After micro-fuzzing completes for a given library, we save all the results into a database for the witness validation stage of HotFuzz. During micro-fuzzing, HotFuzz may observe a test case triggers an AC vulnerability in a method, but this may be the result of a benign method polling on a socket or a file, or simply sleeping. To eliminate these false positives from our results, we synthesize test cases into Java programs, and monitor their execution outside the fuzzing framework in a production Java environment with JIT enabled.


The primary goal of our evaluation was to understand whether micro-fuzzing is effective at detecting AC vulnerabilities in Java libraries, and to measure the efficiency of SRI as a seed selection strategy. To do so, we evaluated HotFuzz over the entire Java Runtime Environment (JRE), all challenges contained in the DARPA Space and Time Analysis for Cybersecurity (STAC) program, and the top 100 most popular libraries contained in Maven. Micro-fuzzing production code helps us understand whether the technique can detect real bugs, but to measure SRIs effectiveness we propose Initial Value Instantiation (IVI) as a baseline that starts micro-fuzzing with empty inputs.

In the following graphs, you can see the performance of each seed selection strategy over time. Each plot shows the cumulative number of AC bugs detected as HotFuzz micro-fuzzes all the methods contained in a given library. Observe that for every artifact we consider, SRI outperforms the baseline strategy IVI.

A complete breakdown of our evaluation results, including bugs detected, methods covered, micro-fuzzing throughput, and selected case studies can be found in our paper.

Slow Arithmetic in the Java Runtime Environment

Consider the following Java program.

    import java.math.BigDecimal;

    class BigDecimalPoC {
      public static void main(String args[]) {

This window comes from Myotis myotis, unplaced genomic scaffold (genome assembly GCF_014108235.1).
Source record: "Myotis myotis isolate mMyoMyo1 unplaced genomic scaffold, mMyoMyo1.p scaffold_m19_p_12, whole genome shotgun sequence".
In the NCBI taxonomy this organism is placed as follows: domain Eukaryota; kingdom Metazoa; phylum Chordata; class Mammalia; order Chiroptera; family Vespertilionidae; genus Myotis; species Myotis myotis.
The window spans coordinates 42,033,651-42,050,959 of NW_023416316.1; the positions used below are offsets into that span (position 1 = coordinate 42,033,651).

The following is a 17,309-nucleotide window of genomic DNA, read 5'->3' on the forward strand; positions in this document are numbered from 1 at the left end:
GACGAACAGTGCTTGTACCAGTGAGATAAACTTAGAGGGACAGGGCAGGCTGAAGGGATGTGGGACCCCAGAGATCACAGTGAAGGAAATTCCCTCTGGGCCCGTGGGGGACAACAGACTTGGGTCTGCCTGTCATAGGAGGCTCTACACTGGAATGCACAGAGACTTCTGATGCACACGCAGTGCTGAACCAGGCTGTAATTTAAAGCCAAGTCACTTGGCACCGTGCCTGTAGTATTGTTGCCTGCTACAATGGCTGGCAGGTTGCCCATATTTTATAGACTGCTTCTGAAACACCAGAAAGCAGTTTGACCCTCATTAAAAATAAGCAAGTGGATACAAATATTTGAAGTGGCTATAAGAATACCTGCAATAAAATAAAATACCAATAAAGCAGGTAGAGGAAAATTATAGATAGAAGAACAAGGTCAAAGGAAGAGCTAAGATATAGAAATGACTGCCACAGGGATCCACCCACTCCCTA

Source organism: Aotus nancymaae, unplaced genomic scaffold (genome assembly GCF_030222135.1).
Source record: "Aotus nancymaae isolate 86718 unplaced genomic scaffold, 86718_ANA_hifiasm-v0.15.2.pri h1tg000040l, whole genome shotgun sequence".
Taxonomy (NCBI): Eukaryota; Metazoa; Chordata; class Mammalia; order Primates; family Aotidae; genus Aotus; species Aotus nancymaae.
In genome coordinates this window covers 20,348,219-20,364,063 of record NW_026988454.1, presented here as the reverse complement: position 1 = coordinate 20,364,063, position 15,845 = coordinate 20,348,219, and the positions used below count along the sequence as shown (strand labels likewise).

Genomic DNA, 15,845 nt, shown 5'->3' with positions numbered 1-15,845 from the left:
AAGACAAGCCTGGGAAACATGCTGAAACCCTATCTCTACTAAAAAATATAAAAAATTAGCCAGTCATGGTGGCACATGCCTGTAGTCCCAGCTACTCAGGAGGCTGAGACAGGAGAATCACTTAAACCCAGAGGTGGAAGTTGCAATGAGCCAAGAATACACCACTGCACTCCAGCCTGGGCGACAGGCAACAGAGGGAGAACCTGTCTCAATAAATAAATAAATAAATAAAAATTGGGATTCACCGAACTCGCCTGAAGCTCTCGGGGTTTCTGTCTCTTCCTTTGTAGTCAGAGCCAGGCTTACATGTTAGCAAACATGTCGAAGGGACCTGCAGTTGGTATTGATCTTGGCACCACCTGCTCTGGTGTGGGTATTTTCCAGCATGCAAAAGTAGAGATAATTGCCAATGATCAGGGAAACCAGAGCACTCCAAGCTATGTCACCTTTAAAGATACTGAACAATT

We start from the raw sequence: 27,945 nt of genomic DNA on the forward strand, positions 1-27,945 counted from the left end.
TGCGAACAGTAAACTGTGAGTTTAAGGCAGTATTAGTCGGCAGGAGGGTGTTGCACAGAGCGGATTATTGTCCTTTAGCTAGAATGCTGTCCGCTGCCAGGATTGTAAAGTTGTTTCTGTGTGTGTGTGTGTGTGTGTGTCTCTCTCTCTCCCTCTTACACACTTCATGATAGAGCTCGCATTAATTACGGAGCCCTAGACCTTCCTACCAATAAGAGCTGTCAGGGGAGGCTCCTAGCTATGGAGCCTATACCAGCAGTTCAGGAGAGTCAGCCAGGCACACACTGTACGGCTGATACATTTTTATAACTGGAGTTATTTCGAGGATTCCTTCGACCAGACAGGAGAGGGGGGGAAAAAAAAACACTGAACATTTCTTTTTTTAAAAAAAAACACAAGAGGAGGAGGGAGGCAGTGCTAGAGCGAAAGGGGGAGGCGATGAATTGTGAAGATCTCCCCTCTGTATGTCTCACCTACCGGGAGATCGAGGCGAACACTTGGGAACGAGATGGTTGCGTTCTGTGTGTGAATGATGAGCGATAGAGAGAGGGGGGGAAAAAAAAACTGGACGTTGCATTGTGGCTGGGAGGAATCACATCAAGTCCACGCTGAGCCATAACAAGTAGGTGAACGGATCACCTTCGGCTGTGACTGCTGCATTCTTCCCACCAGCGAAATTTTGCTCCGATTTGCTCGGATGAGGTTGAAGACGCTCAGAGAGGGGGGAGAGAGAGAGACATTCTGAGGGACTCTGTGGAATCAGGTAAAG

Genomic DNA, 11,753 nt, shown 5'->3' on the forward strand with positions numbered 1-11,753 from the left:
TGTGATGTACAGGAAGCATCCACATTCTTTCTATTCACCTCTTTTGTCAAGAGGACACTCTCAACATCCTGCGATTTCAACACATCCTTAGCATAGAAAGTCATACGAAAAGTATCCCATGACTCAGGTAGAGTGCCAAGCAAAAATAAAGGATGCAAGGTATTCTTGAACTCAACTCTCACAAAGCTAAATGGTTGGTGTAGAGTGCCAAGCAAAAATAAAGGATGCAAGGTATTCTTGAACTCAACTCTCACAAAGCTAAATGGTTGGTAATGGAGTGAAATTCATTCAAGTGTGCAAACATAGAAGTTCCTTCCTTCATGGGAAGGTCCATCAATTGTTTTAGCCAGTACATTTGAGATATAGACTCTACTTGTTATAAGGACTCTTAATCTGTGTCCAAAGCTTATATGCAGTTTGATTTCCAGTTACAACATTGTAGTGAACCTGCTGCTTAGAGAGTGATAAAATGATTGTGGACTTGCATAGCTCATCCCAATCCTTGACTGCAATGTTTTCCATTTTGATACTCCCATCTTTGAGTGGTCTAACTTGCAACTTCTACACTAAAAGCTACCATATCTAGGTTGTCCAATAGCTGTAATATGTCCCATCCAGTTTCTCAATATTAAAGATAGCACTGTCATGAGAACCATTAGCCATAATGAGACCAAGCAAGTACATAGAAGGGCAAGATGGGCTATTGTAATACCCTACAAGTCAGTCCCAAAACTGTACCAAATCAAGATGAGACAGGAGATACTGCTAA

BigDecimal x = new BigDecimal("1e2147483647");
        BigDecimal y = x.add(new BigDecimal(1));

Over the course of our evaluation we found that this simple program was able to dramatically slow down the BigDecimal.add method across three different implementations of the Java Virtual Machine (JVM). We present the root cause of this issue in our paper, but intuitively the issue lies in an intermediate variable created by BigDecimal.add that it uses to sum two numbers in scientific notation with different exponents. In this example, we force this intermediate value to be as large as possible, and force BigDecimal.add to compute the value "1e2147483647" directly as a BigInteger, Java's class for arbitrary precision integers. We observed that this can take anywhere to an hour on the OpenJDK to over four months on IBM's J9 JVM. In this section, we detail the behavior we observed in each implementation of the JVM including the OpenJDK, IBM J9, and Android ART.


Running the PoC on OpenJDK 8 ends in an exception, but 53 minutes after the start of the execution. As described in the paper, recent builds of the OpenJDK immediately throw the exception, which still allows an adversary to affect the availibility of a victim program, but to a lesser extant then we previously observed.

    # java BigDecimalPoC
    Exception in thread "main" java.lang.ArithmeticException: BigInteger would overflow supported range
      at java.base/java.math.BigInteger.reportOverflow(
      at java.base/java.math.BigInteger.checkRange(
      at java.base/java.math.BigInteger.(
      at java.base/java.math.BigInteger.shiftLeft(
      at java.base/java.math.BigInteger.multiplyToomCook3(
      at java.base/java.math.BigInteger.multiply(
      at java.base/java.math.BigInteger.pow(
      at java.base/java.math.BigDecimal.bigTenToThe(
      at java.base/java.math.BigDecimal.bigMultiplyPowerTen(
      at java.base/java.math.BigDecimal.add(
      at java.base/java.math.BigDecimal.add(
      at POC.main(


IBM's implementation of the JVM appears the most vulnerable to this issue, as our proof of concept program ran for over 4 months before the OS killed the process.

    # java version "1.8.0_161"
    Java(TM) SE Runtime Environment (build - pxa6480sr5fp10-20180214_01(SR5 FP10))
    IBM J9 VM (build 2.9, JRE 1.8.0 Linux amd64-64 Compressed References 20180208_378436 (JIT enabled, AOT enabled)
    OpenJ9   - 39bb844
    OMR      - c04ccb2
    IBM      - 2321a81)
    JCL - 20180209_01 based on Oracle jdk8u161-b12

    # time ./ibm-java-x86_64-80/bin/java -Xms8g -Xmx8g BigDecimalPoC
    real    247735m36.627s
    user    247542m0.716s